12-year-old Elias Begay whips cancer

Left to right: Quanah Begay, Elias Begay, Lynette Goldtooth

'He just wants to live'

PAGE – Elias Begay was diagnosed with Philadelphia-like Acute Lymphoblastic Leukemia in February 2019. He was 10 years old at the time.

Last month, the 12-year-old rang the bell at Phoenix Children’s Hospital. The bell is symbolic of what he and those who love and cared for him accomplished. Elias is now cancer-free.

The Chronicle on June 19 talked with Vernon Begay, Elias’s father and a Navajo Nation police officer at the Tuba City Police District.

He said, “[Elias] got diagnosed when he was 10. We thought he was just sick. The school gave us a call and said, ‘He doesn’t look too well’ so we picked him up and asked him, ‘Do you want to go to the hospital, or do you want to stay home and see if you get better?’”

Elias told his father, “I think I need to go to the hospital.”

Begay said, “He, himself felt something was wrong. So, we loaded up and took him to the hospital here. It was an all-day thing. They (physicians) wouldn’t tell us. Then finally, they said, you need to go to the ER, so we went to the ER.”

Eventually, Begay was told Elias needed to go to Children’s Primary. Begay asked if they needed him to drive him to Phoenix. He was told, “No. He needs to go tonight, so he needs to be flown there.”

Begay said, “So I ended up going home (to Kaibeto), loading some extra clothes, and I went to Phoenix. When we got there, the first thing they told us, ‘Yeah, he does have it. He has cancer, blood cancer.’”

“It took us to a whole new level,” Begay said. “We’d never been through anything like that, except for his grandfather; his grandfather had had cancer. It was a big shock to us. And from there, it was almost a two-year battle. He’s 12 now. He’s turning 13 this year.”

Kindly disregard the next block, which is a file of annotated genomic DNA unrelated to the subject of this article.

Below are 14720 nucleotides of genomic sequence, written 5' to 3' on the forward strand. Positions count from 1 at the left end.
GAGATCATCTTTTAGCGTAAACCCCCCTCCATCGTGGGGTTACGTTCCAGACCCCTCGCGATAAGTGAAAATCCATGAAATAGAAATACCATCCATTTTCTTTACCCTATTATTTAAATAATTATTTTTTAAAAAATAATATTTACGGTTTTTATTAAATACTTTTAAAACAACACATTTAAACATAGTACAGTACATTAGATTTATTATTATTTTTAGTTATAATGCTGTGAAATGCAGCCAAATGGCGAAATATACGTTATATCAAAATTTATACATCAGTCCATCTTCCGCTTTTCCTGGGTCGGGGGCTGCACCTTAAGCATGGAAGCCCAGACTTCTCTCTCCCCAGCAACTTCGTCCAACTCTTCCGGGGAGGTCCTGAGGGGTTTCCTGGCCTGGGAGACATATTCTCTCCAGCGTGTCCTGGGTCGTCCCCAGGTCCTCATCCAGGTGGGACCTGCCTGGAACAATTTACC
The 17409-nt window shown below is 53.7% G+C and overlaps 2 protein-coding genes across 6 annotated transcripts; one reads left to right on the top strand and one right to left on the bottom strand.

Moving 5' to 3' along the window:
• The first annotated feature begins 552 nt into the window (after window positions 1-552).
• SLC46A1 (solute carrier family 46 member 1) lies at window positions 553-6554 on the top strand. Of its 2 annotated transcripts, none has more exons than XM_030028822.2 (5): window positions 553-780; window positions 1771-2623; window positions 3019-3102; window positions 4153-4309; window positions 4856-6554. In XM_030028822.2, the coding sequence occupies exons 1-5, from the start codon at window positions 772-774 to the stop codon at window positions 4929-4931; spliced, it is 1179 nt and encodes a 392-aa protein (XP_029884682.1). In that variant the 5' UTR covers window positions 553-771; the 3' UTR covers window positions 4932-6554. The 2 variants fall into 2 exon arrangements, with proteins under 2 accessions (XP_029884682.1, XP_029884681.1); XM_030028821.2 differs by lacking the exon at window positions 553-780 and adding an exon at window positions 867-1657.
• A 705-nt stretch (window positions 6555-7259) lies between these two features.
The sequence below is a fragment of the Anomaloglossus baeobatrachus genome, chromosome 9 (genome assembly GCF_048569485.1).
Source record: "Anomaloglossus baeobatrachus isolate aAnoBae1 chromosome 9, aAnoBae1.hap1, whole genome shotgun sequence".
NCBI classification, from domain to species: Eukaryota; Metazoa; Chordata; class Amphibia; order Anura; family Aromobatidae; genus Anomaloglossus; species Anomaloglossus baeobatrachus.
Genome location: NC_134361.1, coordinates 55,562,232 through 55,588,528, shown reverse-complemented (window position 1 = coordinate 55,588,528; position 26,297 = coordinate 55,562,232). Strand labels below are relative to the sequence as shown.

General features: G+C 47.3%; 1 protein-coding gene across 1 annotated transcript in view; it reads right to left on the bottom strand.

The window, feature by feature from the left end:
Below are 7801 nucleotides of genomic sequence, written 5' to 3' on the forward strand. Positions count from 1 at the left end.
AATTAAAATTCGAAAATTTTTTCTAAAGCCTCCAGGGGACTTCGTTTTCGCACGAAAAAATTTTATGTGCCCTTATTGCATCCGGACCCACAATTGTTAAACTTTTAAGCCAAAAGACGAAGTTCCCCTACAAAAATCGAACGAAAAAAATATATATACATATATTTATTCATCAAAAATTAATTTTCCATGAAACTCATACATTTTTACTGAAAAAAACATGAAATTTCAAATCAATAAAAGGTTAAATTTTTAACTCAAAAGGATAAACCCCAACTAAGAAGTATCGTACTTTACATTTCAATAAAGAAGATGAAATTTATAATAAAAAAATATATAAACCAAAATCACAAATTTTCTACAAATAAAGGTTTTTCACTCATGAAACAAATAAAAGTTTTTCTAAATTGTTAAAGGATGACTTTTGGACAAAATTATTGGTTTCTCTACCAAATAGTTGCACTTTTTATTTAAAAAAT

Begay said Elias’s younger brother, Quanah, donated his stem cells after not finding a good match elsewhere.

The Riders for Warriors Honor Guard is a group of first responders. Page Police Chief Tim Lange is a member. The group raised funds to assist Elias and his family and added to the celebration by escorting Elias from Phoenix Children’s Hospital to Page for a cookout at the Page Sports Complex.

Elias, ready to live life, wanted to ride a motorcycle. The group was happy to give him a ride. Elias rode with Craig Tsosie from Camp Verde to the sports complex. Elias said Tsosie was a safe driver, and “it was hot.” The temperatures that Saturday were hovering around 105 degrees, but Elias wanted to ride the distance.

His father said, “He just wants to live.”

Lynette Goldtooth organized the celebration. She is a founding member of Riders for Warriors. She said, “I reached out to Shandiin (Curley, Elias’s mother) and asked how we could help. Going down to Phoenix every week and practically living down there, she had to quit her job. We went down to Phoenix, and we’d visit them. They were staying at the Ronald McDonald Place. There were only four or five of us at that time.”

Lynette and Riders for Warriors organized several fundraising events.

Goldtooth, a paramedic, said she’s been with Navajo Nation EMS for 15 years. This year she combined Elias’s homecoming honoring EMS workers.

Her announcement stated: “Along with celebrating #TEAMELIAS we will be honoring our 1st Responders.

“Thank you to all 1st Responders: Navajo PD, Navajo Nation Fire Dept, Navajo Nation EMS, Hopi Police Dept, Hopi EMS, Sacred Mountain Medical Services, Page PD, Page Fire, AZ DPS, Coconino County Sheriff Office, Classic Lifeguard and Guardian Air. Special guests Dorothy Fulton, Page Police Department Chief of Police Tim Lange.”



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